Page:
Thanks to generous tax incentives and a federal appreciation for keeping game developers local, the Entertainment Software Association of Canada (ESCA) has claimed the Great White North as the third largest game development-dense country in the world. Many attribute this usurpation of the UK to a more moderate view of the games industry, as countries like the US and UK require a degree of “cultural relevance” to some games in order to receive government support.
“Both the Ontario and the federal governments have focused on digital media as being a core area, so it hasn’t really required a staff to go out and do broad lobbying. We’re able, actually, to go out and tell the government ‘Look you’re thinking of doing this, this is why this works even better’ and it just helps back up their strategies around that,” said Peter White, President of the London (Ontario) Economic Development Corporation to GamePolitics. “They can look and see that all three levels of government are involved in this process.”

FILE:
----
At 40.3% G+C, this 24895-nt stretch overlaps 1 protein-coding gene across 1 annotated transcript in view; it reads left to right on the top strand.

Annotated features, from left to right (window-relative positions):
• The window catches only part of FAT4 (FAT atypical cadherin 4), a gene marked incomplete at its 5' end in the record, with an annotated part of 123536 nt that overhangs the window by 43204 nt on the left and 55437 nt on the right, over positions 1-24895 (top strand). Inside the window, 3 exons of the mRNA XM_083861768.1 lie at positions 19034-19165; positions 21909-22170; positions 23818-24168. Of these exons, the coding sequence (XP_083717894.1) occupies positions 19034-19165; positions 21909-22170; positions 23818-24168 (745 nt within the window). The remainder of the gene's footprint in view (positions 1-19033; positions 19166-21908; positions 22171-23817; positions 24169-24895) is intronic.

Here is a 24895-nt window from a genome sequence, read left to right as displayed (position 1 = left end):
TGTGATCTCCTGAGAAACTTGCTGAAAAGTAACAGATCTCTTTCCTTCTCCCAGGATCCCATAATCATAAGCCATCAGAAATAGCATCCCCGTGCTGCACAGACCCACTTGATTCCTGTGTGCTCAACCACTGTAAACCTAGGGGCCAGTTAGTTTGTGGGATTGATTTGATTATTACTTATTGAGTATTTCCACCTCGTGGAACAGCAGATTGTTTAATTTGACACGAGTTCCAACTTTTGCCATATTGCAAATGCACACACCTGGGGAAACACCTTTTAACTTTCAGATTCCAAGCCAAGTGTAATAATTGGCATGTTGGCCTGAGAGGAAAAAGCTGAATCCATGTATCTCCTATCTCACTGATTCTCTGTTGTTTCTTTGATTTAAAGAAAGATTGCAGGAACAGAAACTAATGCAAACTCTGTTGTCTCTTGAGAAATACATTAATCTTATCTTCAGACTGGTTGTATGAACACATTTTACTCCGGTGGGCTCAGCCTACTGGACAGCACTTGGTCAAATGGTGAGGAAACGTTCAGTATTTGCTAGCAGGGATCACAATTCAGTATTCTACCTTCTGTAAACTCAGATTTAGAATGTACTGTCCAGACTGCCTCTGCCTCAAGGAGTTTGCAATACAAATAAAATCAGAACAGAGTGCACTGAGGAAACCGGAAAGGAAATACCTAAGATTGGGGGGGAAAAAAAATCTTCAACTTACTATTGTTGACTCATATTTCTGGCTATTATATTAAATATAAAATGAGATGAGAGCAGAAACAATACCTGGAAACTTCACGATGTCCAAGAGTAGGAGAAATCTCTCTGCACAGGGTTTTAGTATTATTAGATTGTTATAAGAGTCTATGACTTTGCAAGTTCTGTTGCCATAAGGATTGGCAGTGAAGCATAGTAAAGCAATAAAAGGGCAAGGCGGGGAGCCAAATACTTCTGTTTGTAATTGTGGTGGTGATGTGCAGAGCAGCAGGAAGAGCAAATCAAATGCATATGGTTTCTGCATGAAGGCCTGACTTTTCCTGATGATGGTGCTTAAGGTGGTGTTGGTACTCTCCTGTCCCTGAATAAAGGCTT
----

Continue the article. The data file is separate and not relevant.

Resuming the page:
“It’s a team effort; we’re out promoting the region first and getting people interested in looking at Ontario, and once they decide that they are interested in Ontario, then it’s up to each of us as individual locations to promote the specific advantages we have for each of our cities,” White went on to explain. “Anytime we can get a win in Ontario, it’s going to be beneficial for all of us. For instance, when the province worked with Ubisoft to have Ubisoft make their investment in Toronto that really helped the profile of us (Ontario) as a great site to be located. The province has done some great things in conjunction with the federal government to bring us down to the point where we are the lowest cost tax jurisdiction of all the G7 countries. On top of that, through both the provincial and federal governments we have outstanding programs around research and development.”